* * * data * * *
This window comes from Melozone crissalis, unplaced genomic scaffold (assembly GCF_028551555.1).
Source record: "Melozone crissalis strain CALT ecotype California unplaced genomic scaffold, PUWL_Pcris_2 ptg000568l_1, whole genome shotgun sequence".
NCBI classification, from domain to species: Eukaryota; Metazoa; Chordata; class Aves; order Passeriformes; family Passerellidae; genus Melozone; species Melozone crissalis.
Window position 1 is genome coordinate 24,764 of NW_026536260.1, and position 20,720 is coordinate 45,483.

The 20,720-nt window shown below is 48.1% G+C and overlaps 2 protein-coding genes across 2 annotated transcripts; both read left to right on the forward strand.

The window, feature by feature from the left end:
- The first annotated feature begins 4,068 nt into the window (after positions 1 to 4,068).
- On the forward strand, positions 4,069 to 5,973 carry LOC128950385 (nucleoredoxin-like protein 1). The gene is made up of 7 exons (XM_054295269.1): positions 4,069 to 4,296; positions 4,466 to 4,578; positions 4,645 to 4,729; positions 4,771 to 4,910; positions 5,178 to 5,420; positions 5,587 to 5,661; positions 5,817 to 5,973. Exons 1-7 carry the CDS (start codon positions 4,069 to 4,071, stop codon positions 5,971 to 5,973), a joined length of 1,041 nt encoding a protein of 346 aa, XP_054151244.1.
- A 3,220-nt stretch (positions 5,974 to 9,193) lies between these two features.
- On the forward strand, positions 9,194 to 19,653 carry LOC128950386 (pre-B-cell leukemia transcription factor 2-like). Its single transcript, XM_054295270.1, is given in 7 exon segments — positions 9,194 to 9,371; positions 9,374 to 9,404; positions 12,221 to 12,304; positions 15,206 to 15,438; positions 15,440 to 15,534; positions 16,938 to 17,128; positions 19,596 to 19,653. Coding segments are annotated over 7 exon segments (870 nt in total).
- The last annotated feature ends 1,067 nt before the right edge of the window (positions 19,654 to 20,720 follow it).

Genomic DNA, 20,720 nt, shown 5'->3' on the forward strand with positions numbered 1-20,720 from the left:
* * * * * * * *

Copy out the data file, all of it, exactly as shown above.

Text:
This window comes from Melozone crissalis, unplaced genomic scaffold (assembly GCF_028551555.1).
Source record: "Melozone crissalis strain CALT ecotype California unplaced genomic scaffold, PUWL_Pcris_2 ptg000568l_1, whole genome shotgun sequence".
NCBI classification, from domain to species: Eukaryota; Metazoa; Chordata; class Aves; order Passeriformes; family Passerellidae; genus Melozone; species Melozone crissalis.
Window position 1 is genome coordinate 24,764 of NW_026536260.1, and position 20,720 is coordinate 45,483.

The 20,720-nt window shown below is 48.1% G+C and overlaps 2 protein-coding genes across 2 annotated transcripts; both read left to right on the forward strand.

The window, feature by feature from the left end:
- The first annotated feature begins 4,068 nt into the window (after positions 1 to 4,068).
- On the forward strand, positions 4,069 to 5,973 carry LOC128950385 (nucleoredoxin-like protein 1). The gene is made up of 7 exons (XM_054295269.1): positions 4,069 to 4,296; positions 4,466 to 4,578; positions 4,645 to 4,729; positions 4,771 to 4,910; positions 5,178 to 5,420; positions 5,587 to 5,661; positions 5,817 to 5,973. Exons 1-7 carry the CDS (start codon positions 4,069 to 4,071, stop codon positions 5,971 to 5,973), a joined length of 1,041 nt encoding a protein of 346 aa, XP_054151244.1.
- A 3,220-nt stretch (positions 5,974 to 9,193) lies between these two features.
- On the forward strand, positions 9,194 to 19,653 carry LOC128950386 (pre-B-cell leukemia transcription factor 2-like). Its single transcript, XM_054295270.1, is given in 7 exon segments — positions 9,194 to 9,371; positions 9,374 to 9,404; positions 12,221 to 12,304; positions 15,206 to 15,438; positions 15,440 to 15,534; positions 16,938 to 17,128; positions 19,596 to 19,653. Coding segments are annotated over 7 exon segments (870 nt in total).
- The last annotated feature ends 1,067 nt before the right edge of the window (positions 19,654 to 20,720 follow it).

Genomic DNA, 20,720 nt, shown 5'->3' on the forward strand with positions numbered 1-20,720 from the left: